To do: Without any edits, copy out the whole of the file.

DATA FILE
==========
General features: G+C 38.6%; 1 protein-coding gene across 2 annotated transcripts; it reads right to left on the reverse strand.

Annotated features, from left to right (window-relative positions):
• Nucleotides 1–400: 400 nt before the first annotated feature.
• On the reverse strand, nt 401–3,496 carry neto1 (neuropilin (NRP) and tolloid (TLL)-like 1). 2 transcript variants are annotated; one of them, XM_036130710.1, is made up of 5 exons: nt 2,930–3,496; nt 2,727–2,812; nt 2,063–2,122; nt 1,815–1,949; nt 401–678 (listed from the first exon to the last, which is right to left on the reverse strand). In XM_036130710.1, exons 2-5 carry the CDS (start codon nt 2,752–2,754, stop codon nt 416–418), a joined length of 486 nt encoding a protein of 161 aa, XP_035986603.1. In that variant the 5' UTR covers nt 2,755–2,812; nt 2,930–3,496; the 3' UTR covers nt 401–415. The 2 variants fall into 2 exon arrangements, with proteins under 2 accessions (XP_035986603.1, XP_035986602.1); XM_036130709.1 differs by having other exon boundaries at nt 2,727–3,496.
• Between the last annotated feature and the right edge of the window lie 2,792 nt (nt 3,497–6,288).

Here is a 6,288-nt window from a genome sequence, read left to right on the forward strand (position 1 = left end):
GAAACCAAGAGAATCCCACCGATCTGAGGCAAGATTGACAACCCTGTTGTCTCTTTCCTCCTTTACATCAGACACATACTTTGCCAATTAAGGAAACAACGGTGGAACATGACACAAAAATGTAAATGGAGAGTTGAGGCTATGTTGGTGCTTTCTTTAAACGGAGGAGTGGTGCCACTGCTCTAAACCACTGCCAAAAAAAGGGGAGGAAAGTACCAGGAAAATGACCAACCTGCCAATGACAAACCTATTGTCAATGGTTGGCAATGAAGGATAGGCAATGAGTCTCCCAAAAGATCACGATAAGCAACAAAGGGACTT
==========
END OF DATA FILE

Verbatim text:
General features: G+C 38.6%; 1 protein-coding gene across 2 annotated transcripts; it reads right to left on the reverse strand.

Annotated features, from left to right (window-relative positions):
• Nucleotides 1–400: 400 nt before the first annotated feature.
• On the reverse strand, nt 401–3,496 carry neto1 (neuropilin (NRP) and tolloid (TLL)-like 1). 2 transcript variants are annotated; one of them, XM_036130710.1, is made up of 5 exons: nt 2,930–3,496; nt 2,727–2,812; nt 2,063–2,122; nt 1,815–1,949; nt 401–678 (listed from the first exon to the last, which is right to left on the reverse strand). In XM_036130710.1, exons 2-5 carry the CDS (start codon nt 2,752–2,754, stop codon nt 416–418), a joined length of 486 nt encoding a protein of 161 aa, XP_035986603.1. In that variant the 5' UTR covers nt 2,755–2,812; nt 2,930–3,496; the 3' UTR covers nt 401–415. The 2 variants fall into 2 exon arrangements, with proteins under 2 accessions (XP_035986603.1, XP_035986602.1); XM_036130709.1 differs by having other exon boundaries at nt 2,727–3,496.
• Between the last annotated feature and the right edge of the window lie 2,792 nt (nt 3,497–6,288).

Here is a 6,288-nt window from a genome sequence, read left to right on the forward strand (position 1 = left end):
GAAACCAAGAGAATCCCACCGATCTGAGGCAAGATTGACAACCCTGTTGTCTCTTTCCTCCTTTACATCAGACACATACTTTGCCAATTAAGGAAACAACGGTGGAACATGACACAAAAATGTAAATGGAGAGTTGAGGCTATGTTGGTGCTTTCTTTAAACGGAGGAGTGGTGCCACTGCTCTAAACCACTGCCAAAAAAAGGGGAGGAAAGTACCAGGAAAATGACCAACCTGCCAATGACAAACCTATTGTCAATGGTTGGCAATGAAGGATAGGCAATGAGTCTCCCAAAAGATCACGATAAGCAACAAAGGGACTT